Real Salt Lake's under-17 side defeated Stoke City after a penalty shootout last night in the Generation Adidas Cup in their group stage. Some notes on that — who stood out, who made the biggest impacts — follow.
Creativity in the attack
It might be easy to look creative against a Stoke side that resorted largely to long balls to the flanks (sound familiar?) but they were also a resolute team that didn't let much past them.
Sebastian Saucedo, an attacking midfielder and forward, though, tore them to pieces time and time again. His ability to pick his head up and look for a pass, space to dribble, or a shot from distance added unpredictability to the Real Salt Lake attack, and while he didn't score during the match, his close control was important in keeping play tight.
Another important influence in the attack came from the left flank, with Diego Silva an attacking force throughout. He started in the midfield and moved to the defense at the half, but that didn't blunt his influence.
Holding down the midfield were Fito Ovalle and Evan Waldrep, both of whom did well to prevent much attack down the middle, and to involve wider players in the attack.
Penalty shootouts, again?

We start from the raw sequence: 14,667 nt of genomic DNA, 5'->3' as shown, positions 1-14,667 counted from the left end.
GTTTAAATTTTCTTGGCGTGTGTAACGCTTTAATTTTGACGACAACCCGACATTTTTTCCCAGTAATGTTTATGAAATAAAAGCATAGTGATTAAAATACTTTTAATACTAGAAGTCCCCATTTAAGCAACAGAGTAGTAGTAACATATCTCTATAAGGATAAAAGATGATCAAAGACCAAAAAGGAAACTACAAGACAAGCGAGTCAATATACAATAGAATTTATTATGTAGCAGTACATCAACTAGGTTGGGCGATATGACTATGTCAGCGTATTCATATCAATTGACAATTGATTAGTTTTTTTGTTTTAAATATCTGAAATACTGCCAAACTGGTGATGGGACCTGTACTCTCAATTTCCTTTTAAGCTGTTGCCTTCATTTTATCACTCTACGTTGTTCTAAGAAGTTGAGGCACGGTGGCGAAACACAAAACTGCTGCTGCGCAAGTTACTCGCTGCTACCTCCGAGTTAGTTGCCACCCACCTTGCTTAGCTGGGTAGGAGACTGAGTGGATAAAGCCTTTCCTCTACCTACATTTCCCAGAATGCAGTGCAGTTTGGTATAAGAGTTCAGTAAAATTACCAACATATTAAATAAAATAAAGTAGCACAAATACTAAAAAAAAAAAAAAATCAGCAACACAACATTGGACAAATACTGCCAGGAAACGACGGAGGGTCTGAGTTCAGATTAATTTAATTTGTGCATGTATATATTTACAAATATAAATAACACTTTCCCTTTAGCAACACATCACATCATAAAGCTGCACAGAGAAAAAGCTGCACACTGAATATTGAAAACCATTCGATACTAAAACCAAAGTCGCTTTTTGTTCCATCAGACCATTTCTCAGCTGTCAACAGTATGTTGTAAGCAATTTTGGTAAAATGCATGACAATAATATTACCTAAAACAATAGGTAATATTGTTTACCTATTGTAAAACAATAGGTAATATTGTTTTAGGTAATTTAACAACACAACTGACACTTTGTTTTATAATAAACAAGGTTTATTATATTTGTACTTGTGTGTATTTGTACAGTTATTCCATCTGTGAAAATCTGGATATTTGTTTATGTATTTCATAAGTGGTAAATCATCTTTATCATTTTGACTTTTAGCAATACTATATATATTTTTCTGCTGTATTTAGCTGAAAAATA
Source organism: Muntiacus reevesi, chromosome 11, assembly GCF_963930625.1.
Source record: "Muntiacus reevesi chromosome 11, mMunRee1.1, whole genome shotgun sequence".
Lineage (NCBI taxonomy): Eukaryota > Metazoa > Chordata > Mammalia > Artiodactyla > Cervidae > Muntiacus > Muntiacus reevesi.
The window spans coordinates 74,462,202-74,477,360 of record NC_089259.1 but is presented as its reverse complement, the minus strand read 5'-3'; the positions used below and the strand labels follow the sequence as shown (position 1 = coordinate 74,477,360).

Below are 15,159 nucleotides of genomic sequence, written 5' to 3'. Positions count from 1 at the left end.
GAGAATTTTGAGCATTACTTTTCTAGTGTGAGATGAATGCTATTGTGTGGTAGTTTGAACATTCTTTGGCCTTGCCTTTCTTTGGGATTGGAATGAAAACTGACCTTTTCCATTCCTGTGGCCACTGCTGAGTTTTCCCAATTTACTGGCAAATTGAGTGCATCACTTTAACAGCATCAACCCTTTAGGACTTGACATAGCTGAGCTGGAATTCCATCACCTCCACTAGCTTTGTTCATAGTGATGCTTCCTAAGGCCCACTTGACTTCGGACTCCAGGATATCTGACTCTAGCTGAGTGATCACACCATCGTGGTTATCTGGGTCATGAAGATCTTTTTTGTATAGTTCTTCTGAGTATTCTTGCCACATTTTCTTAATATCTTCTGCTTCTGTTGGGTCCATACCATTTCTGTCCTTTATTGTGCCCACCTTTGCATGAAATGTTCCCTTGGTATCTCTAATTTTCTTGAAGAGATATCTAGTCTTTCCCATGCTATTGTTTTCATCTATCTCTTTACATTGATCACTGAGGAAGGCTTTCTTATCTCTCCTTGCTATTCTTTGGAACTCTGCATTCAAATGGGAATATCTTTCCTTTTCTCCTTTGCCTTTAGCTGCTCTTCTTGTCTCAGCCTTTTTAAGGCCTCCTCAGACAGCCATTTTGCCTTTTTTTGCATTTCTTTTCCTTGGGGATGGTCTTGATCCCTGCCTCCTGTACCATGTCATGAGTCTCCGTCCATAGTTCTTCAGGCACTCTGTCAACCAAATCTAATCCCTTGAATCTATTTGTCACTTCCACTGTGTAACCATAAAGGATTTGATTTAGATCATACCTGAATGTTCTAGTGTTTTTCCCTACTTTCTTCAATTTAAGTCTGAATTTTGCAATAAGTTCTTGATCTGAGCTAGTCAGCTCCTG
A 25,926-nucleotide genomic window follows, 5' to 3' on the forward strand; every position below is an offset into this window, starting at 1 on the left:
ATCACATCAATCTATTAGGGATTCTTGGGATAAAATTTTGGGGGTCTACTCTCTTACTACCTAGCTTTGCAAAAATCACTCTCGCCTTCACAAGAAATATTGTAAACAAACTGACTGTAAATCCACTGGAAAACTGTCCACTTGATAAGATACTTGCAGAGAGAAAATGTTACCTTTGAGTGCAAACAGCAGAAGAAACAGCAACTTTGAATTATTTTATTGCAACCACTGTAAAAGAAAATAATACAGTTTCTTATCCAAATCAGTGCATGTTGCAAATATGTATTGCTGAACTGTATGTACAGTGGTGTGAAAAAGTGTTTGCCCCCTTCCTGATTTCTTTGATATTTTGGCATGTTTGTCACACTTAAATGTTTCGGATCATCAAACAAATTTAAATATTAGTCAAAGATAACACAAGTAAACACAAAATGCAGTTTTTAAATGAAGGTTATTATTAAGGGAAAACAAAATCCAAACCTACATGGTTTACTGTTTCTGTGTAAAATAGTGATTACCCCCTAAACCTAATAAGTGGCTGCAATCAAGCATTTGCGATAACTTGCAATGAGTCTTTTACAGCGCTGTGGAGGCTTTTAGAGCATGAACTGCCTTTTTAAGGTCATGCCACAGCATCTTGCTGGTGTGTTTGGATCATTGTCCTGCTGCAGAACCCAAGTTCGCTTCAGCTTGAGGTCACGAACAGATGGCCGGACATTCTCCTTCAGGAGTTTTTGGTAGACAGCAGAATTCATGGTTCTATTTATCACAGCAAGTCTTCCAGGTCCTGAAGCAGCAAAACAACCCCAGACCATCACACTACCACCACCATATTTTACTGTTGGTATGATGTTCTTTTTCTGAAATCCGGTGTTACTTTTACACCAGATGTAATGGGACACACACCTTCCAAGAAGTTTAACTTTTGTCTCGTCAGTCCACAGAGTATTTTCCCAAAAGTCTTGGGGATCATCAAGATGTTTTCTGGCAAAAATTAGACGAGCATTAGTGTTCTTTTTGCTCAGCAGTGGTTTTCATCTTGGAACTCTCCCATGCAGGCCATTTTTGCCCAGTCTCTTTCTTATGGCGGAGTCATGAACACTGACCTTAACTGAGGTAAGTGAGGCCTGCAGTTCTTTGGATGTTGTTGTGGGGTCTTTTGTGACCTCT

We'll never get away from these monstrosities of nerves and energy, will we? This penalty shootout wasn't quite as nervous as that December one, but there's something about the nature of the thing, I guess. Saucedo's penalty to start thing's off was as cold as ice — straight down the middle. Winning a penalty shootout 4-2 is a fantastic thing.
Our efforts may have been aided by the presence of a 6'6" goalkeeper, Christian Herrera, who was surprisingly mobile given his gargantuan size. He saved one penalty along the ground, and this may have in part been helped by the way he started his movement on the spot kick. He kept fairly low, and he is surely confident that his reach and leap could direct him to either side without trouble; but by staying crouched, he was able to build some momentum for those moments and collapse to the ground more easily.
Surprising calm under pressure
Stoke City scored in the 68th minute to go ahead 2-1. These were 70 minute games (why that's the case, I don't know) that could go to penalties. When they conceded late, the RSL side didn't drop their head — much the opposite. Instead, they continued pushing their attack even harder.
As the clock ran down in stoppage time, Justen Glad (ours now!) sent a ball in from the defensive half for forward Tate Schmitt, who got free on the right flank, and Schmitt stayed as absolutely calm as you like to finish by driving toward the goal — having started in the box — and finishing when he saw a momentary opening.